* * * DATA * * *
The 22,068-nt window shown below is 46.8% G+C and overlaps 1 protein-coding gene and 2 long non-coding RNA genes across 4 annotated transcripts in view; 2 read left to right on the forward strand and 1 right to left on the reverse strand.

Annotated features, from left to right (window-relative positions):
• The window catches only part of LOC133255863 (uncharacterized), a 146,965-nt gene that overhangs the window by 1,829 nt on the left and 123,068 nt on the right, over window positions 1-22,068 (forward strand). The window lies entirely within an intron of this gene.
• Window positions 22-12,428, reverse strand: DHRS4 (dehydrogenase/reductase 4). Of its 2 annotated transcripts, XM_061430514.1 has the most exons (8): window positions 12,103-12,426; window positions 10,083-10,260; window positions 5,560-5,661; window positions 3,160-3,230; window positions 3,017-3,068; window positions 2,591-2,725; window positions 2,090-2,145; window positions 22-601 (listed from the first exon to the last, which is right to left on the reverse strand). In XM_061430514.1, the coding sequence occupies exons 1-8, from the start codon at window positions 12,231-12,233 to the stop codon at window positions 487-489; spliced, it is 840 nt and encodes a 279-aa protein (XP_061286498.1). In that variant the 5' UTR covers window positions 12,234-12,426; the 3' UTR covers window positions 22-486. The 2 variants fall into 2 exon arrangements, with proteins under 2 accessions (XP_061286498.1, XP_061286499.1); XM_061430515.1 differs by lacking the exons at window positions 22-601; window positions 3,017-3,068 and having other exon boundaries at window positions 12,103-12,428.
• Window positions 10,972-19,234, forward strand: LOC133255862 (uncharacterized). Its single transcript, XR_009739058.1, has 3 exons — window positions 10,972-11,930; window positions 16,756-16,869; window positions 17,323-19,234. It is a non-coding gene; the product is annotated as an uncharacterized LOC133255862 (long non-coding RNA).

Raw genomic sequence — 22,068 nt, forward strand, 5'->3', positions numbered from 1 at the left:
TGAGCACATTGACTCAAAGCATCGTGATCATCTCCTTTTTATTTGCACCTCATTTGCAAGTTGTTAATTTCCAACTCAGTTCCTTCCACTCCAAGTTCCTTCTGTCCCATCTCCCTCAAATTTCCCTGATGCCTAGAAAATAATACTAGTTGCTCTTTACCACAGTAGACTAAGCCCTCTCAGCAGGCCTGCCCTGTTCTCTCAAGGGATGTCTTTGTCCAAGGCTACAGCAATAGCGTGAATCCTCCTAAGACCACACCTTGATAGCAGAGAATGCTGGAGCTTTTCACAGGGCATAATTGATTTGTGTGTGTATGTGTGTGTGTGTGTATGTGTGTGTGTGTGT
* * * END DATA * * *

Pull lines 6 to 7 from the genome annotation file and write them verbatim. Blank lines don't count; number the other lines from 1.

Raw genomic sequence — 22,068 nt, forward strand, 5'->3', positions numbered from 1 at the left:
TGAGCACATTGACTCAAAGCATCGTGATCATCTCCTTTTTATTTGCACCTCATTTGCAAGTTGTTAATTTCCAACTCAGTTCCTTCCACTCCAAGTTCCTTCTGTCCCATCTCCCTCAAATTTCCCTGATGCCTAGAAAATAATACTAGTTGCTCTTTACCACAGTAGACTAAGCCCTCTCAGCAGGCCTGCCCTGTTCTCTCAAGGGATGTCTTTGTCCAAGGCTACAGCAATAGCGTGAATCCTCCTAAGACCACACCTTGATAGCAGAGAATGCTGGAGCTTTTCACAGGGCATAATTGATTTGTGTGTGTATGTGTGTGTGTGTGTATGTGTGTGTGTGTGT